At its best, attorney-conducted voir dire should feel relaxed and unthreatening, and should encourage jurors to open up. Following that line of advice, some attorneys' preference is to conduct voir dire in what I call a "serial interview" mode. In other words, you talk to one juror, then move on and talk to another, and so on. In the end, the attorney has a confident choice to strike the panelist, for example, who said "Products aren't tested enough" in a product defense. But the problem I often see in that method is that this is the only panelist who specifically commented on the topic -- we have no idea what all the other panelists would have said if they had been asked about product testing. Some might have even more extreme views. Instead of basing your strikes on the subset that happened to volunteer their views on a specific topic, you should consciously escape that narrowed bracket by asking the key questions of the entire panel: "If you had to choose between two options, who would say that there is too much product testing...and who would say that there is not enough?" After dividing the group, you can then follow up individually and conversationally with those least likely to identify themselves as strikes for the other side.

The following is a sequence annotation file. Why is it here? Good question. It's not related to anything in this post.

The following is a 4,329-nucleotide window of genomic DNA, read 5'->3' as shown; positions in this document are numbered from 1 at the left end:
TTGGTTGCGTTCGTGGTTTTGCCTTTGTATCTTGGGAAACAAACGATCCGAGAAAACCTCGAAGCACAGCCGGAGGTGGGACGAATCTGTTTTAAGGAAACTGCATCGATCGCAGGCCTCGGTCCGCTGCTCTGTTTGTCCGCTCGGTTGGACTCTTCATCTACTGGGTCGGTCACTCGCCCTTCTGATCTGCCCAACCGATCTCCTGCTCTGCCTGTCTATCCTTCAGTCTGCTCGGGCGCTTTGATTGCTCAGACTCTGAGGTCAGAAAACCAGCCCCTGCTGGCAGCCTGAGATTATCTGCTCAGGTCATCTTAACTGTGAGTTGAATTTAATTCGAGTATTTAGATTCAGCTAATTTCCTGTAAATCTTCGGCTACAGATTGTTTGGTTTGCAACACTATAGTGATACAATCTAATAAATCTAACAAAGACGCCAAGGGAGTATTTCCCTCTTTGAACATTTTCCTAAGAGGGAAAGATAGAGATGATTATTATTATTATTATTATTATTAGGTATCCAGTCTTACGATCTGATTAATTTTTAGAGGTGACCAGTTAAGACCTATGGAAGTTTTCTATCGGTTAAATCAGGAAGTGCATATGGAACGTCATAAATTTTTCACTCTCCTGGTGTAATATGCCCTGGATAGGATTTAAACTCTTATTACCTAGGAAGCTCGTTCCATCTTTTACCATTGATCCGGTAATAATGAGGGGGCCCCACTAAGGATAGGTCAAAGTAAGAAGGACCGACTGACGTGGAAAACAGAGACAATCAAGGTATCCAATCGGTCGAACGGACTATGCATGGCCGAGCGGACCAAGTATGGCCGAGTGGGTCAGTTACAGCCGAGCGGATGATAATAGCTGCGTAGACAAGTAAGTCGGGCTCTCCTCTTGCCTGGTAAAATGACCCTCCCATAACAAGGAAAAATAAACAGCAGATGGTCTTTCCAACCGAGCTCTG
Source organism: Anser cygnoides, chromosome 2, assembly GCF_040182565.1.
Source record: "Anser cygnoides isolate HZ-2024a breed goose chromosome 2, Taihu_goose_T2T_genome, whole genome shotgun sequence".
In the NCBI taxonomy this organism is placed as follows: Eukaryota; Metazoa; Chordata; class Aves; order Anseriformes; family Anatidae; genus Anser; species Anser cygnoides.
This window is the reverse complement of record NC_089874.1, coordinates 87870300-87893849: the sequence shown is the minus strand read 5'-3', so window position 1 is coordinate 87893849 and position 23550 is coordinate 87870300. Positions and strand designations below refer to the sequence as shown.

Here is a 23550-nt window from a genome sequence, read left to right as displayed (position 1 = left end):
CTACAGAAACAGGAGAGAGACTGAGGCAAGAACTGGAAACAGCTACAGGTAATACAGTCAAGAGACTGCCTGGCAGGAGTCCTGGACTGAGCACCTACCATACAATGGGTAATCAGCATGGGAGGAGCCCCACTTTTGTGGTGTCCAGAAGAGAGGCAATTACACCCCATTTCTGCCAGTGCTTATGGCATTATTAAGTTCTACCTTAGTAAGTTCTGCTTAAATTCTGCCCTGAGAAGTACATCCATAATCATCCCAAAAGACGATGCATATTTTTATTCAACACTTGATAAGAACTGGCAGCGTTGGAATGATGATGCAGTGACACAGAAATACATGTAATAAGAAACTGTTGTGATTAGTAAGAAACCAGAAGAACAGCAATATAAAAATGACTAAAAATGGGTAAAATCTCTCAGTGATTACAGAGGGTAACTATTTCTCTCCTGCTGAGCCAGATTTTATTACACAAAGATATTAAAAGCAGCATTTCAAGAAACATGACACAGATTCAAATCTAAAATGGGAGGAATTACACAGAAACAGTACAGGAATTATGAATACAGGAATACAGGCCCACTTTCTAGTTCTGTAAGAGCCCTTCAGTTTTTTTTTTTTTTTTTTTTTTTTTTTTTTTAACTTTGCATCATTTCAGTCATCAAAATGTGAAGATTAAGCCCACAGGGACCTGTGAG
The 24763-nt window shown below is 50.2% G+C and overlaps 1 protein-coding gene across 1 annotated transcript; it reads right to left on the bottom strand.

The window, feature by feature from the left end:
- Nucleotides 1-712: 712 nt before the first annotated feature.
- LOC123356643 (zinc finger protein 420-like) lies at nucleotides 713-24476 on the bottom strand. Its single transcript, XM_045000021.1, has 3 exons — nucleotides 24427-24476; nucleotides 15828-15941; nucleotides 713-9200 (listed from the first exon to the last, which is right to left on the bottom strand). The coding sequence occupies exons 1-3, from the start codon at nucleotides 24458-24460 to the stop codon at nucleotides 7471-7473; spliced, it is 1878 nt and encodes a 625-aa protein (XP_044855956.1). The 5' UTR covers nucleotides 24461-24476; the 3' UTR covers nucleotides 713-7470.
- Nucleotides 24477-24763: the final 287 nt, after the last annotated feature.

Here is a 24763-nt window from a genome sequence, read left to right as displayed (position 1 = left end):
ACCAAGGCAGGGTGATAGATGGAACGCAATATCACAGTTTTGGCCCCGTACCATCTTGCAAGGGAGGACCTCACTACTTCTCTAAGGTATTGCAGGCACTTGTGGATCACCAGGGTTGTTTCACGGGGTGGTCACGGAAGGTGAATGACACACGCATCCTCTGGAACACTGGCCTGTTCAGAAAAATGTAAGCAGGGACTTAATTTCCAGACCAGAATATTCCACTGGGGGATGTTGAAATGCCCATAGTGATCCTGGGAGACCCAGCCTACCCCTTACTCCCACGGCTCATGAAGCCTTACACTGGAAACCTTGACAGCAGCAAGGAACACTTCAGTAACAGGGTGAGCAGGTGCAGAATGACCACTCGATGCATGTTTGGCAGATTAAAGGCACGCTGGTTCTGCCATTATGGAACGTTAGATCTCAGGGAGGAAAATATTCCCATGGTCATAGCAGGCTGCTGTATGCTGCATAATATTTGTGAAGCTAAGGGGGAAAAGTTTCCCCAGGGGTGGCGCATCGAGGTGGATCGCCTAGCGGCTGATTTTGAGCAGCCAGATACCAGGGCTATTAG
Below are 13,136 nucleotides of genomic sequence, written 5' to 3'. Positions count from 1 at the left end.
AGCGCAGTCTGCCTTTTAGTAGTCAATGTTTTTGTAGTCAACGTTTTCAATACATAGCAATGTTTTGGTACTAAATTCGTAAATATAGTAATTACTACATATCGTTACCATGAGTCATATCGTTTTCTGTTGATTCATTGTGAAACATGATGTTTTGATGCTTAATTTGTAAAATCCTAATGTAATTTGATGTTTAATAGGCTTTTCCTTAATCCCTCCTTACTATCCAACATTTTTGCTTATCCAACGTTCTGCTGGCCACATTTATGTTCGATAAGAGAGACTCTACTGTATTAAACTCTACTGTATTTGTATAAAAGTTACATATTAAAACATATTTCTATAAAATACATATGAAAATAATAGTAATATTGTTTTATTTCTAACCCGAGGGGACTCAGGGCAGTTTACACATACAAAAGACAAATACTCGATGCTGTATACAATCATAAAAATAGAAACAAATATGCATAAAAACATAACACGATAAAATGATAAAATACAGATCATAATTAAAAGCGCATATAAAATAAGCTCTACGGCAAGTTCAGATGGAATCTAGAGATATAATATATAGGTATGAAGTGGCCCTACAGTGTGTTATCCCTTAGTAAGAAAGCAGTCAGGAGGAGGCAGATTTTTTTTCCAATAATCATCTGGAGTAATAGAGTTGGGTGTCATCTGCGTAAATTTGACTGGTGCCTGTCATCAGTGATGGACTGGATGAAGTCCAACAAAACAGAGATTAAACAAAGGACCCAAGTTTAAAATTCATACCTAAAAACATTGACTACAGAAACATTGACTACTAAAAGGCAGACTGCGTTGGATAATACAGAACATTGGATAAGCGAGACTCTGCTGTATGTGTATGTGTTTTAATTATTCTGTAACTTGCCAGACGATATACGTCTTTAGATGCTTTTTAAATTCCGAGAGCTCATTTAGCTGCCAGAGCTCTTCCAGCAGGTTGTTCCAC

2. Wherever Possible, Use Scoring
Experienced trial lawyers and consultants often have a gut feeling about a potential juror. There is nothing wrong with that - it is both human and useful. But the problem with relying chiefly on gut is that, in many to most cases, that "bad feeling" that motivates a strike can stem from a single feature or from a single specific comment the panelist made. On the flip side of the coin, the jury candidate who has said seven bad things for you, and then added one good thing, might be irrationally rehabilitated if what is left ringing in counsel's ears is the one good thing. To avoid the problem of giving disproportionate influence to one factor, we always encourage using some kind of scoring system on jurors. Identify the variables that create higher risk (e.g., in a products defense that might be anti-corporate bias, high expectations for product testing, and low consumer responsibility), and assign a numeric value to responses. This helps you account for the full spectrum of what you've learned about a panelist and allows you to compare each individual to the rest of the panel. The downside to scoring, if you allow it to happen, is a false precision. You should remember that in a loose and subjective scoring system, someone with a "24" isn't necessarily worse than someone with a "23," but the score itself serves as a useful starting point. For example, when someone you like nonetheless has a high-risk score, it is a reason to look again and to check where those numbers are coming from. Without some sort of benchmark, you risk giving too much weight to impulse and to the last piece of information that you learned.
3. Adapt Your Scoring Method to the Amount of Time You Have